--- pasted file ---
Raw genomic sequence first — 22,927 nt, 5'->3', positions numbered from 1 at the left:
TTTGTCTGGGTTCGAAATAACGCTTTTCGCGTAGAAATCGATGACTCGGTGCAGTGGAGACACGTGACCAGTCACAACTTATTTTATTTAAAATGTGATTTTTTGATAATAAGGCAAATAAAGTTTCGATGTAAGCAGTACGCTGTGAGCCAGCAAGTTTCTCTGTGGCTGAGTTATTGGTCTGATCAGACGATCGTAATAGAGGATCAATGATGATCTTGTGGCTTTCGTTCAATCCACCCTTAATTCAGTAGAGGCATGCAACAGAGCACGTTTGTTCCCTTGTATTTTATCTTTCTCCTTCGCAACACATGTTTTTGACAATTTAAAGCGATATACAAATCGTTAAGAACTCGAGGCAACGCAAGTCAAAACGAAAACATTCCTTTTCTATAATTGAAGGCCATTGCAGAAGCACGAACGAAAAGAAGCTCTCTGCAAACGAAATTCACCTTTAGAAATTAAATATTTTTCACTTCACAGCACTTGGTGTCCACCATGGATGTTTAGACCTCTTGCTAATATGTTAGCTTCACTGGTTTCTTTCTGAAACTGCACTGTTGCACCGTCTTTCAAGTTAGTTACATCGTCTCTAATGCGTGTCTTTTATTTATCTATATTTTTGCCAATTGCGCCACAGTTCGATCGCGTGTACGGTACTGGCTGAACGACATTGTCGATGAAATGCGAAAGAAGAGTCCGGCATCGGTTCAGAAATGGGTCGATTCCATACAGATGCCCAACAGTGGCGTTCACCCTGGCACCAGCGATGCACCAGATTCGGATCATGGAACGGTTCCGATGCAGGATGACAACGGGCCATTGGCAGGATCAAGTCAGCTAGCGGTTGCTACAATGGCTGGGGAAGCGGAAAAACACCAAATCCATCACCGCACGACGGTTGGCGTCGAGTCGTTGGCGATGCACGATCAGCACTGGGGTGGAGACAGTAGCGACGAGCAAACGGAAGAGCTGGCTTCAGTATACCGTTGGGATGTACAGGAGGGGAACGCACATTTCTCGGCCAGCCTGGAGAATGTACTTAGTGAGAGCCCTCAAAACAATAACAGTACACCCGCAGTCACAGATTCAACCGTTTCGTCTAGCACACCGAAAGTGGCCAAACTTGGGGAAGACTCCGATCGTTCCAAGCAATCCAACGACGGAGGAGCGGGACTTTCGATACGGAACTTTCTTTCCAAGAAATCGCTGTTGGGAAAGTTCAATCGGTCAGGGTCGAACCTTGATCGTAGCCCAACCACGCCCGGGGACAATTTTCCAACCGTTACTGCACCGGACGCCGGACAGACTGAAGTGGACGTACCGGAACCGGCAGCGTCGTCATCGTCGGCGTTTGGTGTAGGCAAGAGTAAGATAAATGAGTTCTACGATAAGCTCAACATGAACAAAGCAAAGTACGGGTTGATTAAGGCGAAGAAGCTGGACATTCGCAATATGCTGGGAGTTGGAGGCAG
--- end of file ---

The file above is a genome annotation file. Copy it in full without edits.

Raw genomic sequence first — 22,927 nt, 5'->3', positions numbered from 1 at the left:
TTTGTCTGGGTTCGAAATAACGCTTTTCGCGTAGAAATCGATGACTCGGTGCAGTGGAGACACGTGACCAGTCACAACTTATTTTATTTAAAATGTGATTTTTTGATAATAAGGCAAATAAAGTTTCGATGTAAGCAGTACGCTGTGAGCCAGCAAGTTTCTCTGTGGCTGAGTTATTGGTCTGATCAGACGATCGTAATAGAGGATCAATGATGATCTTGTGGCTTTCGTTCAATCCACCCTTAATTCAGTAGAGGCATGCAACAGAGCACGTTTGTTCCCTTGTATTTTATCTTTCTCCTTCGCAACACATGTTTTTGACAATTTAAAGCGATATACAAATCGTTAAGAACTCGAGGCAACGCAAGTCAAAACGAAAACATTCCTTTTCTATAATTGAAGGCCATTGCAGAAGCACGAACGAAAAGAAGCTCTCTGCAAACGAAATTCACCTTTAGAAATTAAATATTTTTCACTTCACAGCACTTGGTGTCCACCATGGATGTTTAGACCTCTTGCTAATATGTTAGCTTCACTGGTTTCTTTCTGAAACTGCACTGTTGCACCGTCTTTCAAGTTAGTTACATCGTCTCTAATGCGTGTCTTTTATTTATCTATATTTTTGCCAATTGCGCCACAGTTCGATCGCGTGTACGGTACTGGCTGAACGACATTGTCGATGAAATGCGAAAGAAGAGTCCGGCATCGGTTCAGAAATGGGTCGATTCCATACAGATGCCCAACAGTGGCGTTCACCCTGGCACCAGCGATGCACCAGATTCGGATCATGGAACGGTTCCGATGCAGGATGACAACGGGCCATTGGCAGGATCAAGTCAGCTAGCGGTTGCTACAATGGCTGGGGAAGCGGAAAAACACCAAATCCATCACCGCACGACGGTTGGCGTCGAGTCGTTGGCGATGCACGATCAGCACTGGGGTGGAGACAGTAGCGACGAGCAAACGGAAGAGCTGGCTTCAGTATACCGTTGGGATGTACAGGAGGGGAACGCACATTTCTCGGCCAGCCTGGAGAATGTACTTAGTGAGAGCCCTCAAAACAATAACAGTACACCCGCAGTCACAGATTCAACCGTTTCGTCTAGCACACCGAAAGTGGCCAAACTTGGGGAAGACTCCGATCGTTCCAAGCAATCCAACGACGGAGGAGCGGGACTTTCGATACGGAACTTTCTTTCCAAGAAATCGCTGTTGGGAAAGTTCAATCGGTCAGGGTCGAACCTTGATCGTAGCCCAACCACGCCCGGGGACAATTTTCCAACCGTTACTGCACCGGACGCCGGACAGACTGAAGTGGACGTACCGGAACCGGCAGCGTCGTCATCGTCGGCGTTTGGTGTAGGCAAGAGTAAGATAAATGAGTTCTACGATAAGCTCAACATGAACAAAGCAAAGTACGGGTTGATTAAGGCGAAGAAGCTGGACATTCGCAATATGCTGGGAGTTGGAGGCAG